Prilosec (omeprazole), for example, has been clearly shown to decrease B12 absorption. This might be because it decreases your production of intrinsic factor, which is needed for proper B12 absorption.

Other medications may have similar adverse effects as well.

How to Prevent Alzheimer's Without Drugs

As you probably know, the primary treatment strategy employed by conventional medicine is drugs. Unfortunately, drugs such as Aricept, Exelon and Reminyl, may do more harm than good.

This class of drugs is known to provoke slower heart rates, significantly increasing your chances of getting a permanent pacemaker, as well as increasing your risk of hip fracture.

Interestingly, studies have demonstrated that ginko biloba is effective in the treatment of Alzheimer's disease. One study published in 2006 found that the herb works just as well as Aricept (donepezil) in treating mild or moderate Alzheimer's-related dementia.

It's important to realize that ginko biloba will not cure the underlying problem, however but it is certainly safer to use compared to conventional drugs.

Fortunately, there are simple ways to significantly reduce your chances of getting Alzheimer's.

While effectively preventing associated health risks, such as obesity, insulin resistance, high blood pressure and heart disease, these simple lifestyle changes can also help keep your brain in optimal working order well past your 60's.

  • Optimize your vitamin D levels through safe sun exposure, a safe tanning bed and/or vitamin D3 supplements.
  • Eat a nutritious diet, rich in folate. Ideally you'll want to design your diet around your nutritional type. Everyone, however, regardless of nutritional type will want to avoid fructose as much as possible.

    Strict vegetarian diets have been shown to increase your Alzheimer's risk, whereas diets high in omega-3's lower your risk.  However, vegetables, without question, are your best form of folate, and we should all eat plenty of fresh raw veggies every day.

  • Eat plenty of high-quality omega-3 fats, such as krill oil. I recommend avoiding most fish, however, because although fish is naturally high in omega-3, most fish stocks are now severely contaminated with mercury.

    High intake of the omega-3 fatty acid DHA helps by preventing cell damage caused by Alzheimer's disease, thereby slowing down its progression, and lowering your risk of developing the disorder. Researchers have also said DHA "dramatically reduces the impact of the Alzheimer's gene."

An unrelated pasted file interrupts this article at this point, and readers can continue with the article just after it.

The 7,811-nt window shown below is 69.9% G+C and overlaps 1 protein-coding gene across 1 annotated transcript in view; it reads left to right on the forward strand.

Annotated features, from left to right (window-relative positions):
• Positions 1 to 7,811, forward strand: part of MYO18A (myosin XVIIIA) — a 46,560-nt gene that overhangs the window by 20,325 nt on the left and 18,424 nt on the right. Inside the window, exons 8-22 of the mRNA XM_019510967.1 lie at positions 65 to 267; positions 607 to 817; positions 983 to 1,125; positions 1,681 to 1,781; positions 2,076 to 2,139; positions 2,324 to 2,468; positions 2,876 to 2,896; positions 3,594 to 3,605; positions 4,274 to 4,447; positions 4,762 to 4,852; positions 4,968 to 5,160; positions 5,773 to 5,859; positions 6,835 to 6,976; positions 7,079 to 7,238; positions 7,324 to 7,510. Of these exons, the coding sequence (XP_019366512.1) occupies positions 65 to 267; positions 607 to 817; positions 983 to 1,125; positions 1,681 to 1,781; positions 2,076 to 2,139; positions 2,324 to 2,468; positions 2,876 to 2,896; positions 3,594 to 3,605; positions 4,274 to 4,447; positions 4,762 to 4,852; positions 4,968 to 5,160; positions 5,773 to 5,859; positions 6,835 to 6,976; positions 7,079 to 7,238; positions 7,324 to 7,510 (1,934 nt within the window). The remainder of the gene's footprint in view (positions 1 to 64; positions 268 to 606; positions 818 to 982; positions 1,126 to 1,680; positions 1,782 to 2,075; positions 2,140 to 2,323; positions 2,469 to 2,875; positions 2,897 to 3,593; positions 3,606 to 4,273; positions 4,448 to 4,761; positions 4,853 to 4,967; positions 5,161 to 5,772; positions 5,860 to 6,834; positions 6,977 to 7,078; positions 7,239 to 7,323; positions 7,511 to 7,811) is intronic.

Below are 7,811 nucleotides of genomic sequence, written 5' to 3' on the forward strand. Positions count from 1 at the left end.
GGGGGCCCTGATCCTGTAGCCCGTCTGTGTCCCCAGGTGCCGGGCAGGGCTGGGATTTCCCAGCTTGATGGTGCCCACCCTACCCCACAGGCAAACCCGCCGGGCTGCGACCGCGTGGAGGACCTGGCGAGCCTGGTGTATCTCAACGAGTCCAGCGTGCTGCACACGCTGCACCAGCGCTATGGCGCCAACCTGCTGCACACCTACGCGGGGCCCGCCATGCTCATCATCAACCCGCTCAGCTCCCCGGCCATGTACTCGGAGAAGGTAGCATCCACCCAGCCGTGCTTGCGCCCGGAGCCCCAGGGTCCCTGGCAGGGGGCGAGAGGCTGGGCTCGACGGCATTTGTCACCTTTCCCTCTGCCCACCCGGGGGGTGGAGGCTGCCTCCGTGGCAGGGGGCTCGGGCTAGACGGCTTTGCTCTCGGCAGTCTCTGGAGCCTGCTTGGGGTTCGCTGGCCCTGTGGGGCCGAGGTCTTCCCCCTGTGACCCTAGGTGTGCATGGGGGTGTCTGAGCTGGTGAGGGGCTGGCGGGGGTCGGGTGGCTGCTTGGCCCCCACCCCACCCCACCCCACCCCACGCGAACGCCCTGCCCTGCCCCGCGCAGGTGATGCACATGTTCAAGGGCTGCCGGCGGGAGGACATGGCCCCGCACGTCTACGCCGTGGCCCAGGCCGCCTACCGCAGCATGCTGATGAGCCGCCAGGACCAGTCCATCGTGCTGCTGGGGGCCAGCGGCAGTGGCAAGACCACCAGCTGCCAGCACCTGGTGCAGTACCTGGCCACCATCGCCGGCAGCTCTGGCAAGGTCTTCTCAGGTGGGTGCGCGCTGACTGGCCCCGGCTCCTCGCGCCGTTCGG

• Keep your fasting insulin levels below 3. There is no question that insulin resistance is one of the most pervasive influences on brain damage, as it contributes massively to inflammation, which will prematurely degenerate your brain.
  • Avoid and remove mercury from your body. Dental amalgam fillings are one of the major sources of mercury, however you should be healthy prior to having them removed.

    Once you have adjusted to following the diet described in my optimized nutrition plan, you can follow the mercury detox protocol and then find a biological dentist to have your amalgams removed. Please be careful as you could be jumping from the frying pan into the fire like I did if you see a conventional dentist to do the exchange. ONLY see a high quality biologically trained dentist, or your health could be seriously affected.

  • Avoid aluminum, such as antiperspirants, non-stick cookware, etc.
  • Exercise regularly. According to one study, the odds of developing Alzheimer's were nearly quadrupled in people who were less active during their leisure time, between the ages of 20 and 60.  I would strongly recommend reviewing the Peak Fitness Technique  for my specific recommendations.
  • Avoid flu vaccinations as they contain both mercury and aluminum!
  • Eat plenty of blueberries. Wild blueberries, which have high anthocyanin and antioxidant content, are known to guard against Alzheimer's and other neurological diseases.
  • Challenge your mind daily. Mental stimulation, especially learning something new, such as learning to play an instrument or a new language, is associated with a decreased risk of Alzheimer's. Researchers suspect that mental challenge helps to build up your brain, making it less susceptible to the lesions associated with Alzheimer's disease.
  • Avoid anticholinergic drugs. Drugs that block acetylcholine, a nervous system neurotransmitter, have been shown to increase your risk of dementia. These drugs include certain night-time pain relievers, antihistamines, sleep aids, certain antidepressants, medications to control incontinence, and certain narcotic pain relievers.

    A recent study found that those who took drugs classified as 'definite anticholinergics' had a four times higher incidence of cognitive impairment. In those who were not carriers of the specific gene, APOE ε4 allele which I mentioned earlier in this article, the risk was over seven times higher.

    Regularly taking two of these drugs further increased the risk of cognitive impairment.


[+] Sources and References